English Grammatical Terms

Letter D


 

  • Dangling Modifier — A Dangling Modifier is a Clause or Phrase which has a different meaning than what was meant by the speaker or writer due to the fact that there are essential words missing — and there-fore, the meaning is “Dangling”.

 

  • Declarative Sentence — This is simply any Sentence which “Declares” something — rather than asking a Question, or making a command or request.

 

 

 

  • Demonstrative Adjective — This is an Adjective which states (“Demonstrates”) which “Thing” is being referred to:  “This”, “That”, “These”, “Those”, “His”, “Hers”, “Its”, “Their”, etc..

 

  • Demonstrative Pronoun — This is simply a Pronoun which is used in place of a Noun  (when the Noun is not needed.)  Examples of this is when any of the Demonstrative Adjectives above are used with-out stating the Noun they are referring to (mostly because it is already understood what they are in reference to.)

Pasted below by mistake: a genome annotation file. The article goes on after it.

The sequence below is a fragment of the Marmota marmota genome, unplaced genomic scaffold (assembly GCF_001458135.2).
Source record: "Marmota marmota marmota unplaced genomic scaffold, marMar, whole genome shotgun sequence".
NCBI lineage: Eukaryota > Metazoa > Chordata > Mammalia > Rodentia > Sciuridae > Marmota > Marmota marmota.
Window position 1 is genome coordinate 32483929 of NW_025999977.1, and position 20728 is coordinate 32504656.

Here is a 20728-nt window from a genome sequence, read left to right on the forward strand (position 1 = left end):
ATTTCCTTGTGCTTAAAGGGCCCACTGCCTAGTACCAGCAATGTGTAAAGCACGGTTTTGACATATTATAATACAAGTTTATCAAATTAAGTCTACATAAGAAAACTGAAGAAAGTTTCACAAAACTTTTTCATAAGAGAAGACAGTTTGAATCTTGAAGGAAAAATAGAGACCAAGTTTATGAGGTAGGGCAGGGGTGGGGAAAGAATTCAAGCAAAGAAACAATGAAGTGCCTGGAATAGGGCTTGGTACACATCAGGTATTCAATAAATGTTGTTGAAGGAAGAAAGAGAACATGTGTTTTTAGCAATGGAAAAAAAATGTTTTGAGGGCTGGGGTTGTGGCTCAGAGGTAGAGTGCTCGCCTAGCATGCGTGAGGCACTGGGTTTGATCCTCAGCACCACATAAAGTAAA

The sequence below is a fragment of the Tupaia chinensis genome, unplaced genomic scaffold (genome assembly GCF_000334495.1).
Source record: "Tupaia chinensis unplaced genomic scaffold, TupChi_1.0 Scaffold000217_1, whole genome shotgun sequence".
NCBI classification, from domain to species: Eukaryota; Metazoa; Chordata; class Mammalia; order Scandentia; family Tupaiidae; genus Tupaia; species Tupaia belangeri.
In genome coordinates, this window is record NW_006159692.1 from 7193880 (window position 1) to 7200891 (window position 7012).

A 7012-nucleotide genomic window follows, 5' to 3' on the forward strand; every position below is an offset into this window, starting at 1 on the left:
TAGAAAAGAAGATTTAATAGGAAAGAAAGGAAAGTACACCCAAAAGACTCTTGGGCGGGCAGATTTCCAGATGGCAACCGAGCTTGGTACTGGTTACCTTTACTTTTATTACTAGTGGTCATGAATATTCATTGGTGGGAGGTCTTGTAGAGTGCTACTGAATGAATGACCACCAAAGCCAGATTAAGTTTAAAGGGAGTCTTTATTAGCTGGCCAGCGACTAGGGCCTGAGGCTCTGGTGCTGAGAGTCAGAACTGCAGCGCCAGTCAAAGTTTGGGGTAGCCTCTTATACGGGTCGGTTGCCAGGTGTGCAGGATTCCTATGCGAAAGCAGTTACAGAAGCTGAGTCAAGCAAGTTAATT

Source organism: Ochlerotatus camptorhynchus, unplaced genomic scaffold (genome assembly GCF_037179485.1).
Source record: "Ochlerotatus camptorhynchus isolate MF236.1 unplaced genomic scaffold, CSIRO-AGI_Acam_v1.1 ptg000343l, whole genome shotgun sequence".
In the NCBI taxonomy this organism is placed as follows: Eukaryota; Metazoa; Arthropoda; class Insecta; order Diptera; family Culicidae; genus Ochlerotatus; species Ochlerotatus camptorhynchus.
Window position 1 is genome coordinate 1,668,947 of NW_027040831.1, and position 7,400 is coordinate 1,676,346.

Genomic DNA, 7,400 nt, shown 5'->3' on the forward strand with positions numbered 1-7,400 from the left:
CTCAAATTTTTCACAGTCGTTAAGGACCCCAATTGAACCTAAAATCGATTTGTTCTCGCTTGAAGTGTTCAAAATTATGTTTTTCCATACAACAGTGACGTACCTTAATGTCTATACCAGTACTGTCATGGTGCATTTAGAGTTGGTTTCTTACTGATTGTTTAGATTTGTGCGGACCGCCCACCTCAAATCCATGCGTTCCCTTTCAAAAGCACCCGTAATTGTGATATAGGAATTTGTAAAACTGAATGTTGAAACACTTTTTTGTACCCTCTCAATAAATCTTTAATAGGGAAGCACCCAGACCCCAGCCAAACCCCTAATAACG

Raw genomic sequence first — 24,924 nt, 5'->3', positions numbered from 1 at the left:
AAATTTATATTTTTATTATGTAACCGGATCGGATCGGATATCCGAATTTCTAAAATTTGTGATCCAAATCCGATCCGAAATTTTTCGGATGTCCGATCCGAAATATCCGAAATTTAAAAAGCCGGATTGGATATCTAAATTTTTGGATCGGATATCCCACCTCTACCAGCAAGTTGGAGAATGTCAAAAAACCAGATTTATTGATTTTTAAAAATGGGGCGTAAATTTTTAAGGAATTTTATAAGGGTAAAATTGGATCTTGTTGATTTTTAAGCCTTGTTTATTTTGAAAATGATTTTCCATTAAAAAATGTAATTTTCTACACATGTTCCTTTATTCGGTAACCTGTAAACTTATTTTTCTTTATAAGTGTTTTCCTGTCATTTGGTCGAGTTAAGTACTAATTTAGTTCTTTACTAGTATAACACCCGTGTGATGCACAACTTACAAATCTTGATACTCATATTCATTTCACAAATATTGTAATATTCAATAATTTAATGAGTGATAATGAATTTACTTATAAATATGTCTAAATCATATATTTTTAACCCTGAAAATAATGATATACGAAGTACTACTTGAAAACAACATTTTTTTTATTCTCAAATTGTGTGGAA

• Dependent Clause — (Another name for a “Subordinate Clause) — This is a Clause which “Depends” on the Main Clause to give the meaning, and then adds to that meaning — how-ever, it can not act as a full Clause on it’s own.  (The Clause above starting with “how-ever” is an example of this.)

 

  • Determiner — A word (such as a pronoun, or article) with-in a Noun-Phrase which functions to “Determine”, identify, or distinguish the Noun.  It can express information such as:  quantity, proximity, definiteness, and relationship.

 

  • Direct Address — This is the the term for a Proper Name of the entity which is being spoken to.

 


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See Also:

The Letter D,d (The English Alphabet)

&

Letter D,d – Pronunciation Guide

 


 

 

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